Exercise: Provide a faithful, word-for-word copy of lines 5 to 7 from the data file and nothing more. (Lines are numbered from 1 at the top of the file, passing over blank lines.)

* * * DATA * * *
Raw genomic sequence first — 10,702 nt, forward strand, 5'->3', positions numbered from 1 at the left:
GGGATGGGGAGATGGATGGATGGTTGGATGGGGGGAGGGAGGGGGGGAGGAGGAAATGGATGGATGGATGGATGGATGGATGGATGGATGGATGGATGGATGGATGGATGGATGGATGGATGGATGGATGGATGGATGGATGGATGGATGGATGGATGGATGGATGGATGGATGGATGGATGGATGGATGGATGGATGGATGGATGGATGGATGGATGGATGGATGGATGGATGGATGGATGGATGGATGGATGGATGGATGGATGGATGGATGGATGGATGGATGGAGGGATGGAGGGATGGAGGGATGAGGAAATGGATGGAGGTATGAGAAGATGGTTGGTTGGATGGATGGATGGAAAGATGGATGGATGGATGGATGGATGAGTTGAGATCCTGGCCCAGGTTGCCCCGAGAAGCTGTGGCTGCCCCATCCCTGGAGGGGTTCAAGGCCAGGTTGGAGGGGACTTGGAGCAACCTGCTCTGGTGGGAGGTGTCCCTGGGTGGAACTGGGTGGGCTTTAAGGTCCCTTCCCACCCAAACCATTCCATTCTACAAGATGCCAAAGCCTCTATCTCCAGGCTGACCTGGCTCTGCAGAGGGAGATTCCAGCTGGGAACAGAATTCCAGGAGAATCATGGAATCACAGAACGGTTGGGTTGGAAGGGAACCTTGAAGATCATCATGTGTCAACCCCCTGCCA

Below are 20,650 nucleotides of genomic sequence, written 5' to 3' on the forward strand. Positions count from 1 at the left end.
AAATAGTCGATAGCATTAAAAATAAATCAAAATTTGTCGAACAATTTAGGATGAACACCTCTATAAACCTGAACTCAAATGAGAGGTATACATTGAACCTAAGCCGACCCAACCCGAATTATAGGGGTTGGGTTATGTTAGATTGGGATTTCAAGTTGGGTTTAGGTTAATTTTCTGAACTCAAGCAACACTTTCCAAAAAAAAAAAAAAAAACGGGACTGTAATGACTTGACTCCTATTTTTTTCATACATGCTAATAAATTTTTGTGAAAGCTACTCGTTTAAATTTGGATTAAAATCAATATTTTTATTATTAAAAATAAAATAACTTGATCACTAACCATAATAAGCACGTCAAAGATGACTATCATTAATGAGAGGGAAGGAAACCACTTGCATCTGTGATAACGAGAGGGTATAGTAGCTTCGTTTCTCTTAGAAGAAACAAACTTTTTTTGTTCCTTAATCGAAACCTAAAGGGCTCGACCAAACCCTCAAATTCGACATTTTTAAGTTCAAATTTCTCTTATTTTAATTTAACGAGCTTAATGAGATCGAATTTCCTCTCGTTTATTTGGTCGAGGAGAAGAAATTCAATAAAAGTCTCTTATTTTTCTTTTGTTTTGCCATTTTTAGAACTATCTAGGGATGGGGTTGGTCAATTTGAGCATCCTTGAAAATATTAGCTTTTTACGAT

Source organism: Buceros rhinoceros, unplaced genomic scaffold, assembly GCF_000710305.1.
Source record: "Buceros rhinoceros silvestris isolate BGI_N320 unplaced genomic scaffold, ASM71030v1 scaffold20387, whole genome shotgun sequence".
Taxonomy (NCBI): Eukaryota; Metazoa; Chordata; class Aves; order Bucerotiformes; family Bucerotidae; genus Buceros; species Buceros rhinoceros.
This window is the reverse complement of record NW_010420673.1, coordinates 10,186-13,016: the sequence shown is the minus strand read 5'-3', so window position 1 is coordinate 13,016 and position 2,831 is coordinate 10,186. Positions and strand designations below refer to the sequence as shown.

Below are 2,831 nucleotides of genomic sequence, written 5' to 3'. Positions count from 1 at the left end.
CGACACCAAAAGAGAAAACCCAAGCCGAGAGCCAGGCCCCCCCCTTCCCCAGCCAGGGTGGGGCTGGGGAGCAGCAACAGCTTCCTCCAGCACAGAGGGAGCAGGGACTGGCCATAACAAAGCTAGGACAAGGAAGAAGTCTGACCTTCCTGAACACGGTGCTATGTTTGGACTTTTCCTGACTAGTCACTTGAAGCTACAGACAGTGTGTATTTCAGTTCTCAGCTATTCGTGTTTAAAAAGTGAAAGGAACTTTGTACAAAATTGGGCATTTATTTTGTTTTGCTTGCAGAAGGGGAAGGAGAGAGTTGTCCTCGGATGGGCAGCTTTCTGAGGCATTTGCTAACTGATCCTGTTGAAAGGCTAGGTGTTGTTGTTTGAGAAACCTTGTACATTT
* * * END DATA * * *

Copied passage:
Source organism: Buceros rhinoceros, unplaced genomic scaffold, assembly GCF_000710305.1.
Source record: "Buceros rhinoceros silvestris isolate BGI_N320 unplaced genomic scaffold, ASM71030v1 scaffold20387, whole genome shotgun sequence".
Taxonomy (NCBI): Eukaryota; Metazoa; Chordata; class Aves; order Bucerotiformes; family Bucerotidae; genus Buceros; species Buceros rhinoceros.